One painful memory remains. In Dec 1963 (year of independence) Royal College students, were pressed into service as aide-d-camps to visiting dignitaries at Uhuru time and hence were at the flag raising.  After the event there was somewhat chaos in the parking lot searching for the limos. The place was dimly lit, but looking over his shoulder for a second take he noted Pio walking alongside with Tom Mboya and several others. 

While in the UK, where most of us were then, we heard the news of their assassinations over the radio and grieved in isolation.

Sometime in the late 1950s or early 60s, the Goan Voice in Nairobi, published a letter from his father, pleading to the Governor Patrick Renison for the release of his son.  My friend is convinced it evoked tears for many who read it.

He asked those who were connected with the family whether the letter was still available, but was told that after his death, the papers and documents pertaining to his life and activities  were destroyed. This to forestall reprisals.  It is possible that the Colonial Archives - located in Kew UK has copies of the Goan Voice featuring this letter, but would be like looking for a needle in a haystack..

He has somewhat vivid memories of Pio as:  a mid-distance athlete. Watched him at the GI sports. He flopped on the ground after winning the 440 yards. Don't think he captured the Victor Ludorum, Stanley Braganza had a tight hold on this trophy for many years.

He reckons Pio owned a Peugeot 203 -- hum drum compared to the 403 -- a long time Coronation Safari winner!

He used to see him sitting in the last pews of the Holy Family Church, looking quite bored and reading a religious paper left in the racks. This must have been a weekday Mass, which his mother attended. You could say he was a dutiful son, driving her to church.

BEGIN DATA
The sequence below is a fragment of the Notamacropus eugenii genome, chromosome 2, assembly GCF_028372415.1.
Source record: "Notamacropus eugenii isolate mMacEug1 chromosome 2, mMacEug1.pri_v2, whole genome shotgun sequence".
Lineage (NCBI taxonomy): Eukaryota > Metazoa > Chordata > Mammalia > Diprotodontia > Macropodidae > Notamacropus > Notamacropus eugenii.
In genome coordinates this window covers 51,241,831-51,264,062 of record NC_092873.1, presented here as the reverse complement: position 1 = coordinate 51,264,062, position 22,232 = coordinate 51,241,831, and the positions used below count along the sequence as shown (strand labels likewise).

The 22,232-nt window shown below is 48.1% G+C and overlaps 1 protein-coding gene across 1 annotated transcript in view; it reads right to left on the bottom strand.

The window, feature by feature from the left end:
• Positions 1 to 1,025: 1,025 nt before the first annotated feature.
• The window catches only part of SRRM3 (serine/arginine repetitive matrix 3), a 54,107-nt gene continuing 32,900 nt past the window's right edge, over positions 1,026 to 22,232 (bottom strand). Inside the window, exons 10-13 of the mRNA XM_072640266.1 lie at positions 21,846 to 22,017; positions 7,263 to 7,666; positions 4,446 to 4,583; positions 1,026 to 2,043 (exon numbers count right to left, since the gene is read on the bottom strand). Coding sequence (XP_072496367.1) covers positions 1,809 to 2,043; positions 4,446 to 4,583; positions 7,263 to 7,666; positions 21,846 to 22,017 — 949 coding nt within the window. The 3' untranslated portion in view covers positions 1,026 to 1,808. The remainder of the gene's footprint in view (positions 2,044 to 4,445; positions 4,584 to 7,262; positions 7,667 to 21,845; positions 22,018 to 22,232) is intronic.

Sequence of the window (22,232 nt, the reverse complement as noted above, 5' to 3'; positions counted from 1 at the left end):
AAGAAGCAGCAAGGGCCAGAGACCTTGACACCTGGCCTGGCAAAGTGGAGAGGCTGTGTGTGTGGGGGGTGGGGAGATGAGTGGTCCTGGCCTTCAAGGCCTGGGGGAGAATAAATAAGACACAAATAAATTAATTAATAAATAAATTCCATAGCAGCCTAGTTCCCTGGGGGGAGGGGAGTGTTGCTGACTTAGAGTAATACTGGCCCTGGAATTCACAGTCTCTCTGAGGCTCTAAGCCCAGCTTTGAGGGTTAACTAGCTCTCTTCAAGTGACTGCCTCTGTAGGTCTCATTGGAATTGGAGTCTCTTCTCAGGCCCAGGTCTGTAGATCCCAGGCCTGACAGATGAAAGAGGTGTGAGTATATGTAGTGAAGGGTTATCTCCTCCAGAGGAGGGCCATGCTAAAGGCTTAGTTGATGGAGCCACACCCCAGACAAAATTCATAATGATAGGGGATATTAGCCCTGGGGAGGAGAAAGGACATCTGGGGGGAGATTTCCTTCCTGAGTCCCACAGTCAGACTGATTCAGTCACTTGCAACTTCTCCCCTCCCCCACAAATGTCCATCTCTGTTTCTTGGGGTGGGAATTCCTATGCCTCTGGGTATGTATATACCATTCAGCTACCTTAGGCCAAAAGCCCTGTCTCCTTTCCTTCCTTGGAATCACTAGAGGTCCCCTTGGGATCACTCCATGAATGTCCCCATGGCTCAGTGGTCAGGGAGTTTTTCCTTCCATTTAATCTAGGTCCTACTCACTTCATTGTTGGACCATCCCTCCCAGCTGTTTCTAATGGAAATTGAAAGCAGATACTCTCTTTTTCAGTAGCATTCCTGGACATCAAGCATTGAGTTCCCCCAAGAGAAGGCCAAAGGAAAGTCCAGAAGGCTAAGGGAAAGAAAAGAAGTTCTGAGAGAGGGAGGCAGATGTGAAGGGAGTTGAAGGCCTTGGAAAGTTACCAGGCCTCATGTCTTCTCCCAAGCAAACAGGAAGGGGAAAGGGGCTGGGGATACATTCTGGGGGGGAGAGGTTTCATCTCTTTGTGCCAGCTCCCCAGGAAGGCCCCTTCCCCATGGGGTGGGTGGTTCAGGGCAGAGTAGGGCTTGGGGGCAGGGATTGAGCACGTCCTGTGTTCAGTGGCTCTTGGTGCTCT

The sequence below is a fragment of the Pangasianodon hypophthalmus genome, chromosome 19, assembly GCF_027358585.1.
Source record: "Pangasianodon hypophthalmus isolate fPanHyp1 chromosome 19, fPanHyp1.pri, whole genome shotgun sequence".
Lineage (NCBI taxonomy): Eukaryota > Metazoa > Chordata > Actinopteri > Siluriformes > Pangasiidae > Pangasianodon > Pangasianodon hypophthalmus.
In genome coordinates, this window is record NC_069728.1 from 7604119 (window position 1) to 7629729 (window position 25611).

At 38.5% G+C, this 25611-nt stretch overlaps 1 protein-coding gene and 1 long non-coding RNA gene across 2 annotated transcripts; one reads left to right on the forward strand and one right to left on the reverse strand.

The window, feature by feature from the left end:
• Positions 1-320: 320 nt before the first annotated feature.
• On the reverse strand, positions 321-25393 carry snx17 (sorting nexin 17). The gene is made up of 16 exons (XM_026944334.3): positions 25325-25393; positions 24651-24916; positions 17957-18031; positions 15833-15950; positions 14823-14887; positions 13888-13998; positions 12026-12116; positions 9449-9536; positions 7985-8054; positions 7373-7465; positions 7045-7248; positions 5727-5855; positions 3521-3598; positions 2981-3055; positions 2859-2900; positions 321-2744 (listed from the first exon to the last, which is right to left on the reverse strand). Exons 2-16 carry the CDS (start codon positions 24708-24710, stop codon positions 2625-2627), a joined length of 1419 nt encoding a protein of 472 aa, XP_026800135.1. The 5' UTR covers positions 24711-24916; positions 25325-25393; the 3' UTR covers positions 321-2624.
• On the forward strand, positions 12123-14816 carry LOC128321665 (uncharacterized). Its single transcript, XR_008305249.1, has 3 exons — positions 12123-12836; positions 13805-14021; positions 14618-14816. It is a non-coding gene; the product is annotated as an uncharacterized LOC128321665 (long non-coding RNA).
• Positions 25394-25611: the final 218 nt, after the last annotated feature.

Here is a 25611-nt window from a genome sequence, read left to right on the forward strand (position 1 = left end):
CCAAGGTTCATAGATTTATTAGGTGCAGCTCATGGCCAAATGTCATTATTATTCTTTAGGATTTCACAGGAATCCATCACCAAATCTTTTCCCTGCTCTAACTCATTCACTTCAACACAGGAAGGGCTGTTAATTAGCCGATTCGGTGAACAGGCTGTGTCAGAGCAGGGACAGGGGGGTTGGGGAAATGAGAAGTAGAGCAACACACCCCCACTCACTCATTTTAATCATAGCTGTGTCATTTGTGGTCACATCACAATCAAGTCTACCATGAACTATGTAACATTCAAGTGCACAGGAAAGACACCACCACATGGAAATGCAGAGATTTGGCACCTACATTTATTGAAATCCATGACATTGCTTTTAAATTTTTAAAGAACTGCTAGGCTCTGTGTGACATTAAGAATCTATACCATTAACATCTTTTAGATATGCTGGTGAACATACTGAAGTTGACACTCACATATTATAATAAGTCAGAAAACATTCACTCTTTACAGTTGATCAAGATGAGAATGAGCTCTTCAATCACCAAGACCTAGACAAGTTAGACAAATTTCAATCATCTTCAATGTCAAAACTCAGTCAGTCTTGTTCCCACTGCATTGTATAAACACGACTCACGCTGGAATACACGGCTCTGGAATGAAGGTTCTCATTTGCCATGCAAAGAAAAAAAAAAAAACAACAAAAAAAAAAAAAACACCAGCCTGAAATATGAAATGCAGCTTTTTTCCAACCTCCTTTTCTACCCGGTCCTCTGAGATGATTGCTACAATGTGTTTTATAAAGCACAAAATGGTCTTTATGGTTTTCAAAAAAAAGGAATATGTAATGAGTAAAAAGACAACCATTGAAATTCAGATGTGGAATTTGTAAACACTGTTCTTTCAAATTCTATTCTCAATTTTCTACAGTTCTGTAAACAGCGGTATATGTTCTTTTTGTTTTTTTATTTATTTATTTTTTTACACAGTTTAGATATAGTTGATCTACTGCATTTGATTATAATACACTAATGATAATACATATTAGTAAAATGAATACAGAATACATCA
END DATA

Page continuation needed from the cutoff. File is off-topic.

My friend does not think he was ostracized by the Goan Community.   “Goans were apolitical. Our parents held Portuguese passports.  We were non-judgmental, accepting the quirks and foibles of those around us.  He was a member of our community. We respected what he tried to do and will forever be saddened by the brutal manner he was struck down.

Mervyn Maciel: I knew Pio quite well and often 'bumped' into him on my
official trip to Nairobi, firstly from Machakos and latterly, Njoro.
He was a very modest man. His brother(Rosario) and I were
close friends both in Kenya and latterly here in England. Once,
when he heard I was recovering from flu, he sent me a whole
parcel of tonics and some delicious eats too. He too was very
generous. I knw the family well.
  I have a photo of Emma and her young children when they
visited us at Njoro long after Pio was assassinated. 





Cyprian Fernandes is a former Chief Reporter of the Nation and knew Pio Gama Pinto and most of the people mentioned in this book. He is also the author of Yesterday in Paradise, and Stars Next Door. You can read more of his stories at www.headlinesofmylife.today